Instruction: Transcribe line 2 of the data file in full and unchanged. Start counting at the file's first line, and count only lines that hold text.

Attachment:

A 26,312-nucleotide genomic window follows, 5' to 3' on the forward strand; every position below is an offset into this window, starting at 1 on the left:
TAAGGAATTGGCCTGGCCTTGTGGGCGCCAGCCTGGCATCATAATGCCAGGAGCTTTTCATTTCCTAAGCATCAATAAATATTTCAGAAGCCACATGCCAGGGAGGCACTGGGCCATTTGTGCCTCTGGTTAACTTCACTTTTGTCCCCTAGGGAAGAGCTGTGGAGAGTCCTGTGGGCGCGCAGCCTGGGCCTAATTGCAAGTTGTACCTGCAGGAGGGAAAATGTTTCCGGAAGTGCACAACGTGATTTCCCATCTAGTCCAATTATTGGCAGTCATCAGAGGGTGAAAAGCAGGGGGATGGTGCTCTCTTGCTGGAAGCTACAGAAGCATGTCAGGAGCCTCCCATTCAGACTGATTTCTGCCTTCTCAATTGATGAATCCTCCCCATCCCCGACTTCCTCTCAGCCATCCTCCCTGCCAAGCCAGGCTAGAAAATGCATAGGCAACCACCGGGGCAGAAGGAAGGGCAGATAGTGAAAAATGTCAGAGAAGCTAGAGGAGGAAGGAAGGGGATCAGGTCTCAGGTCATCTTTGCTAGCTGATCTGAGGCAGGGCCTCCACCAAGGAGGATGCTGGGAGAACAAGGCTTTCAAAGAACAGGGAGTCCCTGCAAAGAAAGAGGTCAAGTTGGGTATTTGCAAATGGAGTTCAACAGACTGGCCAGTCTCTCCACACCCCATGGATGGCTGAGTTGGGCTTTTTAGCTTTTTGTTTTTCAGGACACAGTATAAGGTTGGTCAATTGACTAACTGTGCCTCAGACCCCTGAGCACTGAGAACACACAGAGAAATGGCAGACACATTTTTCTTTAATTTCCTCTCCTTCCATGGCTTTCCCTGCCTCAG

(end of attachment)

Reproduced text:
TAAGGAATTGGCCTGGCCTTGTGGGCGCCAGCCTGGCATCATAATGCCAGGAGCTTTTCATTTCCTAAGCATCAATAAATATTTCAGAAGCCACATGCCAGGGAGGCACTGGGCCATTTGTGCCTCTGGTTAACTTCACTTTTGTCCCCTAGGGAAGAGCTGTGGAGAGTCCTGTGGGCGCGCAGCCTGGGCCTAATTGCAAGTTGTACCTGCAGGAGGGAAAATGTTTCCGGAAGTGCACAACGTGATTTCCCATCTAGTCCAATTATTGGCAGTCATCAGAGGGTGAAAAGCAGGGGGATGGTGCTCTCTTGCTGGAAGCTACAGAAGCATGTCAGGAGCCTCCCATTCAGACTGATTTCTGCCTTCTCAATTGATGAATCCTCCCCATCCCCGACTTCCTCTCAGCCATCCTCCCTGCCAAGCCAGGCTAGAAAATGCATAGGCAACCACCGGGGCAGAAGGAAGGGCAGATAGTGAAAAATGTCAGAGAAGCTAGAGGAGGAAGGAAGGGGATCAGGTCTCAGGTCATCTTTGCTAGCTGATCTGAGGCAGGGCCTCCACCAAGGAGGATGCTGGGAGAACAAGGCTTTCAAAGAACAGGGAGTCCCTGCAAAGAAAGAGGTCAAGTTGGGTATTTGCAAATGGAGTTCAACAGACTGGCCAGTCTCTCCACACCCCATGGATGGCTGAGTTGGGCTTTTTAGCTTTTTGTTTTTCAGGACACAGTATAAGGTTGGTCAATTGACTAACTGTGCCTCAGACCCCTGAGCACTGAGAACACACAGAGAAATGGCAGACACATTTTTCTTTAATTTCCTCTCCTTCCATGGCTTTCCCTGCCTCAG